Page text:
The significant movements observed recently in long-term interest rates are of relevance for economic policy, although they need to be interpreted with caution in view of the possible role of temporary factors. To some extent, the rise in long-term interest rates since the end of 1993 appears to reflect an increase in real interest rates that has been felt worldwide as a result of the general strengthening of growth and the firming of expectations that the recovery is broadening and becoming self-sustaining. Such a rise in world real interest rates is normal during an economic upswing. However, that real long-term rates remained relatively high during the recession and are now close to the high levels prevailing throughout the 1980s points to a renewed intensification of competition for financial resources both among private investors and between private and government borrowers. This underscores the need for governments to reduce progressively their absorption of private sector saving in order to lower the path of real interest rates, allow room for private investments that are essential for longer-term growth in the industrial countries, and permit an adequate flow of financial resources to the developing world and to the transition countries.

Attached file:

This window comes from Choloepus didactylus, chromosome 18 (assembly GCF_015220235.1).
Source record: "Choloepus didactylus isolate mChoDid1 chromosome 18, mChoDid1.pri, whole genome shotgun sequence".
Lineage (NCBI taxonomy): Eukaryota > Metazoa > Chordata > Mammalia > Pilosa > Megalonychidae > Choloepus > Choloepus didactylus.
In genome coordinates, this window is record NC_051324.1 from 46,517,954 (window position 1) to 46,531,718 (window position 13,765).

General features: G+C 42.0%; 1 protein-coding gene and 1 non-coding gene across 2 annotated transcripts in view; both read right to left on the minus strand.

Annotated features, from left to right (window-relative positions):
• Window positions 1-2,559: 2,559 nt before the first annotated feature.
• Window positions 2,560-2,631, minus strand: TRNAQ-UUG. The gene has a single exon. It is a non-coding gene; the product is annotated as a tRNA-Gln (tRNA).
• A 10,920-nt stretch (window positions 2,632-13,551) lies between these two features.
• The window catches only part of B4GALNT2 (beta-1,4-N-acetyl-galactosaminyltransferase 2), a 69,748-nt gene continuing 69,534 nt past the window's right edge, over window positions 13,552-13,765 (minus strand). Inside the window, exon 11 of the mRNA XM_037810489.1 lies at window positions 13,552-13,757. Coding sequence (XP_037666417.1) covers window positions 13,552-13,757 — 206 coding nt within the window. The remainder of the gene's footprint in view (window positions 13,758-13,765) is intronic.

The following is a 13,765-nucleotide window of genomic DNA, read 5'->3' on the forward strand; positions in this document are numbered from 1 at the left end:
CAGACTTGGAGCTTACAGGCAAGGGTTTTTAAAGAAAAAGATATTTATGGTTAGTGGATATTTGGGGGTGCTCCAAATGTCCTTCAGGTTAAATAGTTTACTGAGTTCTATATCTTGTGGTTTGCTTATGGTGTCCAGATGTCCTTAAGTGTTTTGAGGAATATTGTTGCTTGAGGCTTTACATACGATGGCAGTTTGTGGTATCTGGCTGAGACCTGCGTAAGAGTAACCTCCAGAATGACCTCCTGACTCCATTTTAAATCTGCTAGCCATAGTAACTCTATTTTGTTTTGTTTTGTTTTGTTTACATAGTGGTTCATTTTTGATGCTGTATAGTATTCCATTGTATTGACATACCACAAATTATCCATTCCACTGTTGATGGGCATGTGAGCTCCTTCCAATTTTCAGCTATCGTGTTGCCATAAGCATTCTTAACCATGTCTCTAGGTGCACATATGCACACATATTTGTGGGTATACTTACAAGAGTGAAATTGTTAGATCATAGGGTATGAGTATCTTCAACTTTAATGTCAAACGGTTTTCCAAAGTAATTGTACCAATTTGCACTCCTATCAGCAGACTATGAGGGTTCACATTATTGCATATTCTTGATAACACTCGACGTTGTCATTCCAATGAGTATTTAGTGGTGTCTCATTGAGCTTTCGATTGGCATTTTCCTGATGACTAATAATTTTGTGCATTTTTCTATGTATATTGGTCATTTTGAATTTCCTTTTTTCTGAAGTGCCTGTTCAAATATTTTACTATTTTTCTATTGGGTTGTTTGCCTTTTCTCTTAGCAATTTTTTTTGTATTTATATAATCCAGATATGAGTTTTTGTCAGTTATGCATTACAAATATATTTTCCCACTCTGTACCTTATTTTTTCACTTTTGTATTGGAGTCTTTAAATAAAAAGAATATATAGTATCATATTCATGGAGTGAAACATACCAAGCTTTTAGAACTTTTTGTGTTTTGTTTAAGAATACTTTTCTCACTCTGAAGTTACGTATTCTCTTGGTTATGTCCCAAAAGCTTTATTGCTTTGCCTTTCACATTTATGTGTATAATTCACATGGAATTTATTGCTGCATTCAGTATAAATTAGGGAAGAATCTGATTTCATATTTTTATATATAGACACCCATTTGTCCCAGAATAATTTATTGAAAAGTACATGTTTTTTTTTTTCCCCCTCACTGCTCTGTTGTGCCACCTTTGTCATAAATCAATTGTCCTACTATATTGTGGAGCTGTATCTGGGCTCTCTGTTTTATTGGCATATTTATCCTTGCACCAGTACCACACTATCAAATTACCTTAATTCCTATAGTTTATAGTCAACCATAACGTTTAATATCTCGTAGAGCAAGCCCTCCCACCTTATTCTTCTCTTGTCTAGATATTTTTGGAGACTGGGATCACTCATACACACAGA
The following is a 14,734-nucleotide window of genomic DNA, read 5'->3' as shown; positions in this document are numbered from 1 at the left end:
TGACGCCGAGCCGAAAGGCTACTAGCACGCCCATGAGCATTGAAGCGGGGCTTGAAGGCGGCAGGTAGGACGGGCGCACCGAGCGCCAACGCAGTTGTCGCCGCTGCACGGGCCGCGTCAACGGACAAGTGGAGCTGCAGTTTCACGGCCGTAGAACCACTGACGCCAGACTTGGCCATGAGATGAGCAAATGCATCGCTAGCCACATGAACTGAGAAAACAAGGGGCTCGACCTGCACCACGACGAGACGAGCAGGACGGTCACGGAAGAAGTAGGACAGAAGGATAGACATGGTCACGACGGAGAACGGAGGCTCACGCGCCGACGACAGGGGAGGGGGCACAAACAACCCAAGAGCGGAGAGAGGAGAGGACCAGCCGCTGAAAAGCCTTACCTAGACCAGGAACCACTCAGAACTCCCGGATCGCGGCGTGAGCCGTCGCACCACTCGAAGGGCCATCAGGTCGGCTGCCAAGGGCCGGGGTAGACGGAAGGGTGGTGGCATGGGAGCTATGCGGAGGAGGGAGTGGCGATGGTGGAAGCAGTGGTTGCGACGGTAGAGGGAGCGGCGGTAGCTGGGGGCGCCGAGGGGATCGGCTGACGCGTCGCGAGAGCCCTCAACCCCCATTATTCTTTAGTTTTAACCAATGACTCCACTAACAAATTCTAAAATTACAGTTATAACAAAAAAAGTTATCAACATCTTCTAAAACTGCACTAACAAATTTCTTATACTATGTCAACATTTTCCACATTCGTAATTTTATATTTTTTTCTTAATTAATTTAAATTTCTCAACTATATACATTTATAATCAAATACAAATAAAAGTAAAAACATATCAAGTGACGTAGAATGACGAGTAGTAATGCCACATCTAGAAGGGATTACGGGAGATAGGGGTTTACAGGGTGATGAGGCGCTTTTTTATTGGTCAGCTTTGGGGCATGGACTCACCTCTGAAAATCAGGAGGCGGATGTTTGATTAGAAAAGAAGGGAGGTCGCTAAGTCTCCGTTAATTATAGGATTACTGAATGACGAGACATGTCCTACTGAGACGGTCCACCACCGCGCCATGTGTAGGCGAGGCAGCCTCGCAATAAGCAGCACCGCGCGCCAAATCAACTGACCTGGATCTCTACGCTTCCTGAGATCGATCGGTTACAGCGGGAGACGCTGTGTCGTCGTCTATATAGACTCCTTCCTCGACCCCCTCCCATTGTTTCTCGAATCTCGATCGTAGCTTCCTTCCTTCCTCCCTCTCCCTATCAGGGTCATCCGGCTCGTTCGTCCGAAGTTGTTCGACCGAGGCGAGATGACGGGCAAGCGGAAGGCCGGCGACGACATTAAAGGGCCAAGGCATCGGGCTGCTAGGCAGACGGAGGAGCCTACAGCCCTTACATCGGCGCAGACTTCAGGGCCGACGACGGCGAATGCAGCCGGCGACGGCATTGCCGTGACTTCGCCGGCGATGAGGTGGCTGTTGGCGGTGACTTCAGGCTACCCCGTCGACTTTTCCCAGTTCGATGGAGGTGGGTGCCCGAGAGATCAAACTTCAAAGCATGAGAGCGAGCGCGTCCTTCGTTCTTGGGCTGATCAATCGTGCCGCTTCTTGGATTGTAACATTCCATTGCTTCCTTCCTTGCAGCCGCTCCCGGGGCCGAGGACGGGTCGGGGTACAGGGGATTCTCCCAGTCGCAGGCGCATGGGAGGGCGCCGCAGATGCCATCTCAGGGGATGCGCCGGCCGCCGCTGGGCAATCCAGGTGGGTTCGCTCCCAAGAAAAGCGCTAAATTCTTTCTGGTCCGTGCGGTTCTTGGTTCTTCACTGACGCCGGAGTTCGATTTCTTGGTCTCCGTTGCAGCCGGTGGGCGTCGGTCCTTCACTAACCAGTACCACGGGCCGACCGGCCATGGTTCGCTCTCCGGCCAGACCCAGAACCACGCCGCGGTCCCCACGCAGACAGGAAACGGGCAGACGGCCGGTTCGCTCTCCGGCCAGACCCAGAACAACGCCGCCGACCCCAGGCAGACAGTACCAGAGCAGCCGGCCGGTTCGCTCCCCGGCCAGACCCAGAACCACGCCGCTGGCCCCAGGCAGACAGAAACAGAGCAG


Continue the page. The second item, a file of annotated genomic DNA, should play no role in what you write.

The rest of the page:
The rise in inflation premiums that has accompanied the recent rise in real long-term interest rates seems quite small in countries such as Germany and Japan, where margins of slack are still substantial and where the track record of low inflation may be perceived as an indicator of greater commitment to medium-term price stability than in other countries. The more pronounced increases in long-term interest rates in the United States, the United Kingdom, and Australia appear to reflect the strength of activity in these economies. Although inflation is currently quite low in all three countries, recent steps to move monetary conditions to a less accommodating stance should help to alleviate fears of future inflation. Of most concern is the substantial increase in interest rate premiums in countries such as Italy, Sweden, and Finland, where inflation is quite low (or is subsiding) and margins of slack are still large, but where there may be perceived risks to the price stability objective associated with large fiscal imbalances, past difficulties in controlling inflation, or other country-specific factors; the high premium for Spain also appears to be related to both the budgetary situation and inflation concerns. In these countries, there is a particularly urgent need to strengthen the fiscal outlook in order to establish greater credibility.